Colonel Charles Candy, 66th O.V.I.

Colonel Candy, now in command of the brigade, reported the circumstances to General Banks and was ordered by him to advance again, ordered to “give tone and character to this army.” And rallying about him the little squad, he pushed out toward the enemy, sending forward Captain Joseph Van Deman (Co. K) and twelve men as skirmishers. The Captain has not been heard from since. The brigade reached the edge of the woods and was proceeding through on a road when they heard suddenly a thousand commands, “Halt! Halt! Halt!” Immediately the enemy’s guns flashed and bang, bang came the terrific reports of their pieces. The slaughter was dreadful- 30 of our 60 fell dead or wounded, but most all were brought off. The enemy had surrounded us and under the cover of the forest, each man had now to look out for himself. They made their way back to the rear of the lines and only twelve men could be found. Friday night each company slept upon one blanket so great was our decimation.

"If true courage and pure grit will give tone to this army, the Third Brigade has set fair example which the Eastern troops have but to follow and win victories. God bless Tyler’s old brigade! But I fear it is to be pushed forward until but one man remains." ~ William A. Brand, 66th O.V.I.

One would suppose that General Pope would have been satisfied with the “tone and character” we have already given to his army, but not so. When an advance was contemplated on Tuesday morning, the Third Brigade was ordered to be prepared to march to the front at 4 a.m. and there take a position. While the Third Brigade was in this death struggle, fired upon from front and each side by infantry and heavy batteries of artillery to the right for a mile and a half at from 5-7 p.m., a terrible conflict was going on. General Samuel W. Crawford with the 28th New York, 5th Connecticut, 2nd Massachusetts, and 10th Maine, together with Bayard’s and some Pennsylvania cavalry, had charged across a very large stubble field to a wood in which the Rebels were concealed. Wherever they stopped a moment in the advance, there lay from 20-50 dead and in the wood, the hand-to-hand fight must have been one of desperation as the Rebel and Federal dead lay side by side scattered over an area of 30 acres in dense underbrush. In this charge the loss of officers was very heavy, literally leaving regiments without any officers.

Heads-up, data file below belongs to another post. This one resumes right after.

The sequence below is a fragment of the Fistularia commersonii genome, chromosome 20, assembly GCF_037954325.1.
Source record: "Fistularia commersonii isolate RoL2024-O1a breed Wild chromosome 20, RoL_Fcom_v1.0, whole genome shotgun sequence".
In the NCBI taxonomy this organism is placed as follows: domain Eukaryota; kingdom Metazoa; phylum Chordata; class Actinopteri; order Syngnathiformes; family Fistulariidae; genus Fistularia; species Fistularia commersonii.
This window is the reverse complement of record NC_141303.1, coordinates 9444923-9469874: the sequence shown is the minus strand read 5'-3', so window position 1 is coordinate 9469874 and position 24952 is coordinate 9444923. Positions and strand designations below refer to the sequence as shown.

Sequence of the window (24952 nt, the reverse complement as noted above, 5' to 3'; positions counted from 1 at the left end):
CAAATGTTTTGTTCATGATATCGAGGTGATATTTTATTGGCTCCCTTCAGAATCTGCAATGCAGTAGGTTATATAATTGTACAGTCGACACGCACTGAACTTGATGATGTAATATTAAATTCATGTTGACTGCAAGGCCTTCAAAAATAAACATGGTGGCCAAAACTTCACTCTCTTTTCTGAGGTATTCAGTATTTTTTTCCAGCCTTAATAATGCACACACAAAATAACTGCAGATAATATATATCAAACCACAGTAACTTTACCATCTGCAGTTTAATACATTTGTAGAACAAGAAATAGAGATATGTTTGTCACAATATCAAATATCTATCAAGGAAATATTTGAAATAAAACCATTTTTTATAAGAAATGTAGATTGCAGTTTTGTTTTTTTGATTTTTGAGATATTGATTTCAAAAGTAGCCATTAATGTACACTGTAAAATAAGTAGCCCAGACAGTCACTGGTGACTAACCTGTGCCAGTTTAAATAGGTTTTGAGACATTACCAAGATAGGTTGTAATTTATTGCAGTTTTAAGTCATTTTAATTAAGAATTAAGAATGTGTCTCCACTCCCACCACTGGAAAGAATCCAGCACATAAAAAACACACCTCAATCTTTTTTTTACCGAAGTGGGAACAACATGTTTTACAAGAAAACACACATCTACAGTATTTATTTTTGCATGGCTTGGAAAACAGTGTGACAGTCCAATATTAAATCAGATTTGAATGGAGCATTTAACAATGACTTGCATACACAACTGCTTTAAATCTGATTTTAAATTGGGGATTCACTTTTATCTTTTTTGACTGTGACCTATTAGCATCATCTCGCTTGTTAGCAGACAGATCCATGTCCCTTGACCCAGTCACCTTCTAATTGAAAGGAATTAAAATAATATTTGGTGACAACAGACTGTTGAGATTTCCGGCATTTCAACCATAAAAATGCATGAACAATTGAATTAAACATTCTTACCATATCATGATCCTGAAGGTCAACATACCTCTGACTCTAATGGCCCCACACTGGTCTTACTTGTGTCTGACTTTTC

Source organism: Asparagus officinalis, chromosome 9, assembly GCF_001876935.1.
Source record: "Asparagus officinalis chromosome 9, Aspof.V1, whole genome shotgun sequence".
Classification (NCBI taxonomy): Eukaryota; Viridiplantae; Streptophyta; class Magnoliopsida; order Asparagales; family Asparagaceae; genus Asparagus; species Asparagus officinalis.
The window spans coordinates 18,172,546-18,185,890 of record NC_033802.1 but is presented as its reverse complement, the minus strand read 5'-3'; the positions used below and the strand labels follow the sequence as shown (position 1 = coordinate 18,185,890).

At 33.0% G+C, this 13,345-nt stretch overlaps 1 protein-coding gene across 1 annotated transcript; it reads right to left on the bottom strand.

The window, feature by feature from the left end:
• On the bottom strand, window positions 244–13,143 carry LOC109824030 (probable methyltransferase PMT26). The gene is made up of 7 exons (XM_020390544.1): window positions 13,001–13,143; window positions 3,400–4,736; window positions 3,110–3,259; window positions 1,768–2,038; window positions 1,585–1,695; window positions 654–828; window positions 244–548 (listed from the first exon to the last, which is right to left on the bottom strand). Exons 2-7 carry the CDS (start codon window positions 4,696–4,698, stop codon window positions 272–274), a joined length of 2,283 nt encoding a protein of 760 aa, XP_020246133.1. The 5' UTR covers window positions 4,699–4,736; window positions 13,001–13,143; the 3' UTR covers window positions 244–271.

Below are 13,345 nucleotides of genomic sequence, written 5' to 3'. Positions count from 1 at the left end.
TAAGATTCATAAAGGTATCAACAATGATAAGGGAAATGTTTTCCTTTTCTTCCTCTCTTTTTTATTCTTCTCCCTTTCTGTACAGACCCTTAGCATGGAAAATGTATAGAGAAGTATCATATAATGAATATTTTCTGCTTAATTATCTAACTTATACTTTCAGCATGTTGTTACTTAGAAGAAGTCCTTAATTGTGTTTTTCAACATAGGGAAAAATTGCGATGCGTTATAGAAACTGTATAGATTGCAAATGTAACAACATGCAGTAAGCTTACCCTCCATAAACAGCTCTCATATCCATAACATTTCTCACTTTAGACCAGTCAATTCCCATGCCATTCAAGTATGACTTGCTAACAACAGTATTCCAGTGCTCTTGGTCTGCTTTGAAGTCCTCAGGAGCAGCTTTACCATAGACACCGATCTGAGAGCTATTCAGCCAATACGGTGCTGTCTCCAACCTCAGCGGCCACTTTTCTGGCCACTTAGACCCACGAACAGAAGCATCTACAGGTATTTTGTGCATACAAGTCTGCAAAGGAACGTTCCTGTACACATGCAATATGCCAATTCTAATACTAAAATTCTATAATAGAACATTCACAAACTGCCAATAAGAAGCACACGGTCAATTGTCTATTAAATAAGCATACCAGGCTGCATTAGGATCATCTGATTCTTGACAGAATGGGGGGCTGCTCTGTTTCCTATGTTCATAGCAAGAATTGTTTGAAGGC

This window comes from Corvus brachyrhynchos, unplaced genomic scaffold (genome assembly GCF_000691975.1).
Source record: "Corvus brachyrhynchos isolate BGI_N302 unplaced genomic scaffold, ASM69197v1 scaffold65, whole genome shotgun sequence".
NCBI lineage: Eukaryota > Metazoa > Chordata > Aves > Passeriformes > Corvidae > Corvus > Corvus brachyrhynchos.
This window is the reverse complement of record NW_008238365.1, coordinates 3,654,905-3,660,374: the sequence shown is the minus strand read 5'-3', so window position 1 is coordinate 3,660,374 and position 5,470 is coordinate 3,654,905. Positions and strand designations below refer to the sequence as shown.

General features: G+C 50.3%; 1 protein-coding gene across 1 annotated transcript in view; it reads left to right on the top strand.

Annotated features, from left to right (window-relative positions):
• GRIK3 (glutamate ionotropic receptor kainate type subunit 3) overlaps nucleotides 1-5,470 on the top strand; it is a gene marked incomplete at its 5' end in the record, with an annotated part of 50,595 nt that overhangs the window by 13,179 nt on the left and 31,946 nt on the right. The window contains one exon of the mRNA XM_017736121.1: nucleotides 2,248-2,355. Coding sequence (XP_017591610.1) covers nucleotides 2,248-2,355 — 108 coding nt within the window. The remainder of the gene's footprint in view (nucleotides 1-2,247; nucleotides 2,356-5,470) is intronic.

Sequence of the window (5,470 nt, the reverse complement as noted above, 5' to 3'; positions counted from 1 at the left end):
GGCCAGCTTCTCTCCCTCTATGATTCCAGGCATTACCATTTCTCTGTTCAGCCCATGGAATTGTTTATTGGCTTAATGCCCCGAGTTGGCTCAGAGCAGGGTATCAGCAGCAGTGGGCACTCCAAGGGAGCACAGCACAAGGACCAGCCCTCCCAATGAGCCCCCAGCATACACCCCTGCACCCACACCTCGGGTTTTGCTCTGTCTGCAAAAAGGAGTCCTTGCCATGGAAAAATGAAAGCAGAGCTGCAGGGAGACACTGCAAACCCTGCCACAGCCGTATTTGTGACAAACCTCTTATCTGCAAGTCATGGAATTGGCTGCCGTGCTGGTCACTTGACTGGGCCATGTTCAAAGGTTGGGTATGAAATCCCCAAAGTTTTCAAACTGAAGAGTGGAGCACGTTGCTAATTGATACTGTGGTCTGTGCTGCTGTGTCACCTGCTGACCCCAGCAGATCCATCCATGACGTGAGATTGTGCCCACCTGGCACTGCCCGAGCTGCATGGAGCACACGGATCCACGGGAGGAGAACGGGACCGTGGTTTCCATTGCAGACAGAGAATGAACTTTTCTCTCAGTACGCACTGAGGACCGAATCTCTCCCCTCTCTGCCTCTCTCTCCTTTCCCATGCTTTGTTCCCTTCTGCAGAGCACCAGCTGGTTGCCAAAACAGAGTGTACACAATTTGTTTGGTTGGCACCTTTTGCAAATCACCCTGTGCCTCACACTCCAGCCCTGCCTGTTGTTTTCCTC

General John Pope

Under the armistice agreed upon by the two commanding Generals, many officers visited the battlefield on Monday. From our regiment, Quartermaster Joseph Brand and Adjutant Robert Murdoch took an excursion which proved to them very interesting. They report that of our dead they must have seen 500 and of the Rebels not quite so many, as they had already buried a large number and their officers all carried off. They rode around the Rebel side of the battleground and could see the great advantage of their position- meeting as they rode Rebel officers and their burying parties. In riding up near the pickets, they met General Jubal A. Early and his staff and had a very interesting conversation with the Adjutant General. The conversation turned upon the calamities of the war, it causes, its effects, and its probable duration. Currency being introduced, our party proposed exchanging Confederate notes for greenbacks or even Virginia bank paper, but all declared they had none of our paper, nor even Virginia paper. After many compliments from each party and all in social pleasantry, they separated, wishing each other a safe deliverance personally from the casualties of impending battles.